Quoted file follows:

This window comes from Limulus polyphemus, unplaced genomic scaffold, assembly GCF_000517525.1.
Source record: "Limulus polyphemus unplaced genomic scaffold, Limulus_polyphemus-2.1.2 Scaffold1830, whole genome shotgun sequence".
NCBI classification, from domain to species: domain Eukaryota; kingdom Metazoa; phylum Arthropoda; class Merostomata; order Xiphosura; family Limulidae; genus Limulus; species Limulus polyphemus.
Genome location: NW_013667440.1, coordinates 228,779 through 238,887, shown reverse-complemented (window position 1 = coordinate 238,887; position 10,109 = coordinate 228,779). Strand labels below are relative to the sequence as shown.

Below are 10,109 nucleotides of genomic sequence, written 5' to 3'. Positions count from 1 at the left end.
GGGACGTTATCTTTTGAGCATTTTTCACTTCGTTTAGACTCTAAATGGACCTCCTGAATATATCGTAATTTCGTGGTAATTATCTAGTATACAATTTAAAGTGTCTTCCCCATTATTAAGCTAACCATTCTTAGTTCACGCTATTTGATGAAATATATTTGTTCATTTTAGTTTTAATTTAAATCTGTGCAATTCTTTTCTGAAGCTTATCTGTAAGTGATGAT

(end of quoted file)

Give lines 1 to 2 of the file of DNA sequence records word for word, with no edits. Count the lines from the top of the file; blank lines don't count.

This window comes from Limulus polyphemus, unplaced genomic scaffold, assembly GCF_000517525.1.
Source record: "Limulus polyphemus unplaced genomic scaffold, Limulus_polyphemus-2.1.2 Scaffold1830, whole genome shotgun sequence".